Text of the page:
But grappling seriously with such questions is the PSC’s job. And the CLCPA allows for the building and expansion of natural gas facilities if necessary to ensure reliability.

We have already seen the DEC deny permits for two facilities that would have helped ensure electric reliability. These cases will become increasingly important as New York tries to reconcile the goals of the CLCPA with the need for a reliable supply of electricity.

Given that this project has been delayed multiple times, the PSC should act as quickly as it can on the DEC’s request. If the expansion is indeed necessary to maintain reliability – to prevent power blackouts and the resulting economic damage and loss of life in New York City – the PSC should determine so quickly and then the DEC should issue the necessary permits.


You may also like

Another battery flop zaps NY taxpayers

Plans to lure a Canadian battery company to the Hudson Valley with a slew of government incentives, including job-creation tax credits, loans, and federal subsidies, appear to be a dud. It’s a reminder that when it comes to picking winners in the energy-storage space, taxpayers are often losers. Read More

NYSERDA’s Roadmap to Nowhere  

New York school districts face a multi-billion dollar unfunded mandate to convert to electric school buses. While the transition will cost between $8 and $15 billion above the cost of buying traditional buses, less than $1 billion in state and federal aid is likely to be available to help schools cover the cost. Read More

New Wind Energy Costs Blow the Doors Off Projections

The myth that New York can replace fossil fuel power plants with cheap renewable energy has begun to crumble under renewable developers’ demands for higher prices to offset inflation and supply chain challenges.  Read More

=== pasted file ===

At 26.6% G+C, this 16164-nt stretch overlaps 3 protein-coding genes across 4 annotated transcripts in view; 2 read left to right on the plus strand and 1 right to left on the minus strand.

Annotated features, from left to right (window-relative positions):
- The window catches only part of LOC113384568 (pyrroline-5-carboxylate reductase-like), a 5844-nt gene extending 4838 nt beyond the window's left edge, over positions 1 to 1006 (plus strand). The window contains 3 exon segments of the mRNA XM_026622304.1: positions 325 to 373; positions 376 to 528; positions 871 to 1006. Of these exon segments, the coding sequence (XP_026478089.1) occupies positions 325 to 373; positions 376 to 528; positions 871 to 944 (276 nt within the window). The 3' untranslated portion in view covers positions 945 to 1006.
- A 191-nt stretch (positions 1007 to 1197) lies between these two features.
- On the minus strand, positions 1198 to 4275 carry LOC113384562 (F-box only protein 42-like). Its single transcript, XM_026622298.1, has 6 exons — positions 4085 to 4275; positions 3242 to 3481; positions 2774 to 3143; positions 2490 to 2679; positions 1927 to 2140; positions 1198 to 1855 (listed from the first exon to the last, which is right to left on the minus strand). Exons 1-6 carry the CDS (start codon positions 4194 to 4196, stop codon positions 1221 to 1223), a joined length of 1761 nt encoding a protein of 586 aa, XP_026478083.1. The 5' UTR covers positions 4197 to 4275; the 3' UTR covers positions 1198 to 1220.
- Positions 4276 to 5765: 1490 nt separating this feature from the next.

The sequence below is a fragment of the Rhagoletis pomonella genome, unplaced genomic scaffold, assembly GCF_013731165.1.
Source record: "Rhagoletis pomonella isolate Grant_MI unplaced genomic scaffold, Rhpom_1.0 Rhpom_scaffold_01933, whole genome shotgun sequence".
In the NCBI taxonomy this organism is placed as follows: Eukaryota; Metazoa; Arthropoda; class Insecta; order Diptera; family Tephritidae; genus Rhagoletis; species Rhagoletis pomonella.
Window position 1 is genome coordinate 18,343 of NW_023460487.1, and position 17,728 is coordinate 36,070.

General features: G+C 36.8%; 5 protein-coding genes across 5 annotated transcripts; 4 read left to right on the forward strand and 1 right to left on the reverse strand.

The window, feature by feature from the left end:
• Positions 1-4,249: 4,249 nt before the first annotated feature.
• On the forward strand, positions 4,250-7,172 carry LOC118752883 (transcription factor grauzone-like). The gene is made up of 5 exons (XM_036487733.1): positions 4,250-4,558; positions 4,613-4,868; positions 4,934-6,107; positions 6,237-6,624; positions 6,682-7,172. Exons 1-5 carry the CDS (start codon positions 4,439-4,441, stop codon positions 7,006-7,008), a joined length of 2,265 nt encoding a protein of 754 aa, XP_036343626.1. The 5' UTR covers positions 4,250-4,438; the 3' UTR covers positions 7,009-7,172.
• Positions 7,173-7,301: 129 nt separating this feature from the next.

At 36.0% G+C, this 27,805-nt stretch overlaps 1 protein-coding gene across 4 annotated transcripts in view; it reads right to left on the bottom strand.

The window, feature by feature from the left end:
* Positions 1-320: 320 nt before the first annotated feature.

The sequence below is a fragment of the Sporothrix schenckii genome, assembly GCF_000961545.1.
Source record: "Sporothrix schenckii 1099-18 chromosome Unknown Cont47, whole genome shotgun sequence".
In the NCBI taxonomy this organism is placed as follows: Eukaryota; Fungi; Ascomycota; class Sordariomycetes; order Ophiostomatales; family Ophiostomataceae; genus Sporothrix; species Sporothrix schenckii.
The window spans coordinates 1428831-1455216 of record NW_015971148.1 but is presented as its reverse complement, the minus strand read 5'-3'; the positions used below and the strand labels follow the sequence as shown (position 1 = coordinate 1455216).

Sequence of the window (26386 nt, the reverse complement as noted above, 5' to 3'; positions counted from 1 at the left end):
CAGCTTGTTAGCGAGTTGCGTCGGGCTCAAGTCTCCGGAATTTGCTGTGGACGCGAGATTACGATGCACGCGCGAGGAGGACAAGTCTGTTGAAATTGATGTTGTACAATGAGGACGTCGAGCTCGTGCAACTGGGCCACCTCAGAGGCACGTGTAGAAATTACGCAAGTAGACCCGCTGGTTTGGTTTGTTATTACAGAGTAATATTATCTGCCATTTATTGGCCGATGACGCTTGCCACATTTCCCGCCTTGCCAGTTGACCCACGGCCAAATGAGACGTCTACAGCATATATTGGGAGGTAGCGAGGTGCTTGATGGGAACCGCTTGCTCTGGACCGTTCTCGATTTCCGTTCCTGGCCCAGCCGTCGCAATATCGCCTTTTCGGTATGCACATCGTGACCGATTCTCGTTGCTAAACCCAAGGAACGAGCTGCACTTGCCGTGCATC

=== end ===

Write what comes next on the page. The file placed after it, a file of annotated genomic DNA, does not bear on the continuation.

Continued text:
Renewable Solar Comes with Recurring Waste Costs

Within 25 years New York will find itself trying to manage the disposal of five million or more waste solar panels every year. Read More

First Annual CLCPA Report Indicates High Costs, Low Benefits

A major deception on emissions reductions lies at the heart of the New York Department of Public Service’s first annual report on implementation of the Climate Leadership and Community Protection Act. Read More

Micron vs. New York Energy Policy 

Computer chip manufacturer Micron has revealed that by the 2040s its Onondaga County factories are going to be sucking up enough electricity to power New Hampshire and Vermont combined. Read More

Offshore Wind Lulls Threaten NY Energy Reliability 

The volatility of wind off the Atlantic coast will challenge New York's ability to keep the lights on according to a recent analysis from the New York State Reliability Corporation. Read More

Unlikely Pair Tries to Blow Open Secret Wind Deal 

Offshore wind developers, citing changing market conditions, are demanding what could be billions of dollars in additional subsidies—but refusing to let the public see how much or explain their reasoning. Read More